Misty Copeland Had A Graceful Response When Someone Criticized Her 'Swan Lake' Performance

"I will forever be a work in progress."

Nobody's perfect, not even Misty Copeland. The ballerina, who made history in 2015 as the first Black female principal dancer with the American Ballet Theatre, recently fell short of executing the famous 32 fouettés (or turns) at the end of Swan Lake

After receiving harsh criticism on social media, Copeland posted a response that was as graceful as she is — and serves as a reminder that no one should have their hard work and talent negated by a single performance.

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Copeland shared the link to a video of the performance — in which she completed 12 turns, and then improvised to fill the time — on her Instagram account, as well as a screenshot of a tweet calling her "the WORST" and "an embarrassment" to the American Ballet Theatre.

"I'm happy to share this because I will forever be a work in progress and will never stop learning. I learn from seeing myself on film and rarely get to. So thank you," Copeland wrote on Instagram and in the comments of the performance video, adding, "I will always reiterate that I am by no means the best in ballet."

"I understand my position and what I represent. I know that I'm in a very unique position and have been given a rare platform," Copeland wrote, going on to say that she is "humbled and extremely grateful" for her career, and emphasizing that she "worked extremely hard to be where I am."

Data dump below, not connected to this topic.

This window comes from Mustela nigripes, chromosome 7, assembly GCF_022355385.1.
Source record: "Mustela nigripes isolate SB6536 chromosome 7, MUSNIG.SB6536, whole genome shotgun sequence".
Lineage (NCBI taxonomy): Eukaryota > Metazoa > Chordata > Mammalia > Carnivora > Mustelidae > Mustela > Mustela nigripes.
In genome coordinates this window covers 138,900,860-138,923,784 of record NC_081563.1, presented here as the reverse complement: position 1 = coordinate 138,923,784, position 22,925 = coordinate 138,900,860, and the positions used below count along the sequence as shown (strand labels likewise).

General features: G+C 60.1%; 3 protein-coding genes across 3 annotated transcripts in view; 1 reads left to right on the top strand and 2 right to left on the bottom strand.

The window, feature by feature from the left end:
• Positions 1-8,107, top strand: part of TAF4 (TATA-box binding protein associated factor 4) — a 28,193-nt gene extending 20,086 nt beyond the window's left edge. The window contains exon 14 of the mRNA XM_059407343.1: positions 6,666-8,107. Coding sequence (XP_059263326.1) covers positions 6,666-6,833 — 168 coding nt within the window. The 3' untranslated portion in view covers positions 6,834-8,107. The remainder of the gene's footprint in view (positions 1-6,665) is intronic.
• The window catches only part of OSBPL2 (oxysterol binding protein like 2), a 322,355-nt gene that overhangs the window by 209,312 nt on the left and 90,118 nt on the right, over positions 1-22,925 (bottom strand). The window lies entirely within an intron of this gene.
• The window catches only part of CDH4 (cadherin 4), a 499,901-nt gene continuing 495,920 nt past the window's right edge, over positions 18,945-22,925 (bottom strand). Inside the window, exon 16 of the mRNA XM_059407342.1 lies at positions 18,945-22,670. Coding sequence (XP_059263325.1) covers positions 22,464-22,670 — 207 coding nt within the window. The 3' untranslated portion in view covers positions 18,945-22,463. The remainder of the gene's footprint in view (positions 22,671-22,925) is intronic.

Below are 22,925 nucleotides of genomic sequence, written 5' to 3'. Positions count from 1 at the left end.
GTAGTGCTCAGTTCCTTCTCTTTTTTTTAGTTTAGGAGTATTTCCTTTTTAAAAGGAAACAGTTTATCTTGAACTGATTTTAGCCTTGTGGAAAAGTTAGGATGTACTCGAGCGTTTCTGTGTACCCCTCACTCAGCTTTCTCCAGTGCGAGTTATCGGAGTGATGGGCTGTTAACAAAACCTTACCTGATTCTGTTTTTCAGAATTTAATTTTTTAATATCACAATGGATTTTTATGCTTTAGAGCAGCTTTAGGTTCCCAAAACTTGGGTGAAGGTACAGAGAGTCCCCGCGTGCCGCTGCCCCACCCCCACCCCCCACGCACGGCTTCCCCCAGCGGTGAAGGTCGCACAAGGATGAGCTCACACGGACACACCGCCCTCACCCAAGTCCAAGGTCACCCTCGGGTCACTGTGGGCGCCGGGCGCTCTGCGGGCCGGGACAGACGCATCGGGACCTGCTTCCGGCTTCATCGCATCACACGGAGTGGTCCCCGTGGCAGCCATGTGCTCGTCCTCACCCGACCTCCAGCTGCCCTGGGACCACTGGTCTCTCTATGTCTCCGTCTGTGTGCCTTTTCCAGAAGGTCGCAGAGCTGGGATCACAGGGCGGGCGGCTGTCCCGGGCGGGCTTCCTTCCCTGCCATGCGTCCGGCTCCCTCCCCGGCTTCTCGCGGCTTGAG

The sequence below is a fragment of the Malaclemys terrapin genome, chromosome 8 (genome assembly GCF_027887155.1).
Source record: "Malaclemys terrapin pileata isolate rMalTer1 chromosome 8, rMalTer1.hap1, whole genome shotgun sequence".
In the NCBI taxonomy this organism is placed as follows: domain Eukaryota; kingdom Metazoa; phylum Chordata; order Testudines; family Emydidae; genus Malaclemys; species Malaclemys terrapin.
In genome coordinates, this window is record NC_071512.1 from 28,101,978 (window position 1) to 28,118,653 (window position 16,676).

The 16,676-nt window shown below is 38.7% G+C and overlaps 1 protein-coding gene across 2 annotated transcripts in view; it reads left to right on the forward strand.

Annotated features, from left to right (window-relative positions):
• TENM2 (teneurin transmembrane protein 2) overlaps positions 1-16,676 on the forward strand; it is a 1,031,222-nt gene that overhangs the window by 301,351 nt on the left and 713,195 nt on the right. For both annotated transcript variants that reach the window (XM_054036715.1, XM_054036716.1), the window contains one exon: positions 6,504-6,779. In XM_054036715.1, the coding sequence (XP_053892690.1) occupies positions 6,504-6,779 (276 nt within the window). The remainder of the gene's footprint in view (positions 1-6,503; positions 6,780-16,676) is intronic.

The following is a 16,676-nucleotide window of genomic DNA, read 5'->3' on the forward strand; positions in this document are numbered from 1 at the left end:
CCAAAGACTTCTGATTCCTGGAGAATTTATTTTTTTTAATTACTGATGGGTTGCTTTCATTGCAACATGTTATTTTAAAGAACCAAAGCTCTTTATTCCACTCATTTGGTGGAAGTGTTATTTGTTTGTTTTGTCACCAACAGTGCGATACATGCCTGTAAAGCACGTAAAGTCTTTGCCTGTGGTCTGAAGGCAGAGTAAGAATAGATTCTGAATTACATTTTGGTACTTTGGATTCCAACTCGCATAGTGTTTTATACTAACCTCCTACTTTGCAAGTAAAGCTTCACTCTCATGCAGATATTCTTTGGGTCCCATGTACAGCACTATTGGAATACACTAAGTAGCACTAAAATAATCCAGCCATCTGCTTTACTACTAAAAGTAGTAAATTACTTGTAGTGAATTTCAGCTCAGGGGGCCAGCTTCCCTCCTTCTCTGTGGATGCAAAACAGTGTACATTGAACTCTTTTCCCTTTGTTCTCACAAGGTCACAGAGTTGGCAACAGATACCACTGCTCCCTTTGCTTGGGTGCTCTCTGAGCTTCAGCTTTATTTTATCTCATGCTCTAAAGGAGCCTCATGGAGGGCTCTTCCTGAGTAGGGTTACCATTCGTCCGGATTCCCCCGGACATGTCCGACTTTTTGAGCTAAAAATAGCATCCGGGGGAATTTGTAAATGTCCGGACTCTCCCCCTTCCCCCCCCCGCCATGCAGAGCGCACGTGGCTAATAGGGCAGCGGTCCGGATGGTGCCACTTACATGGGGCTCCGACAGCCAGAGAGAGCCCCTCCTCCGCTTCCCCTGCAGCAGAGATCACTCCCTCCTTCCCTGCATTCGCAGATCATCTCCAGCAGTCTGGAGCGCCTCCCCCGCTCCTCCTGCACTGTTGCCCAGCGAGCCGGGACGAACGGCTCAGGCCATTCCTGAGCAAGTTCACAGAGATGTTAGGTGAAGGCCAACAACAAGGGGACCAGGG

She also touched on her experience as a Black ballet dancer. She said she never saw herself in the role of the Swan Queen, even after almost 15 years in the company. "As a black woman and as a ballerina given the chance to take on this role," Copeland wrote on Instagram, "I often question if I deserve to perform this role. My conclusion, I do."

It's clear that handling criticism or doubt is nothing new to Copeland. She previously addressed this in a 2016 conversation with Barack Obama. "A lot of what I've experienced has not always been to my face, or it's been very subtle," she said. "But it's in a way that I know what's going on and I feel it deep inside of me. And I, being the only African American in almost every environment in terms of classical ballet, it weighs on you and it wears on you after a while."

In her Instagram post, Copeland shared her desire to use her platform to "diversify" ballet and bring it to a wider audience, adding, "I would love to see all of the incredible deserving black dancers get the opportunities that I have."

Thanks to things such as her very own Barbie doll and her memoir Life in Motion: An Unlikely Ballerina, Copeland is no doubt inspiring many young people to pursue their dreams — and to push through any obstacles or uncertainties that may stand in their way.

The dancer concluded her response by reminding those reading that ballet is not a sport, and the purpose of the art form is "not to score us on the technicality of what we do," but rather "to move people," adding, "A ballerinas career is not, nor should be defined by how many fouettés she executes."

See video of Copeland performing the turns below:

(H/T: Teen Vogue)

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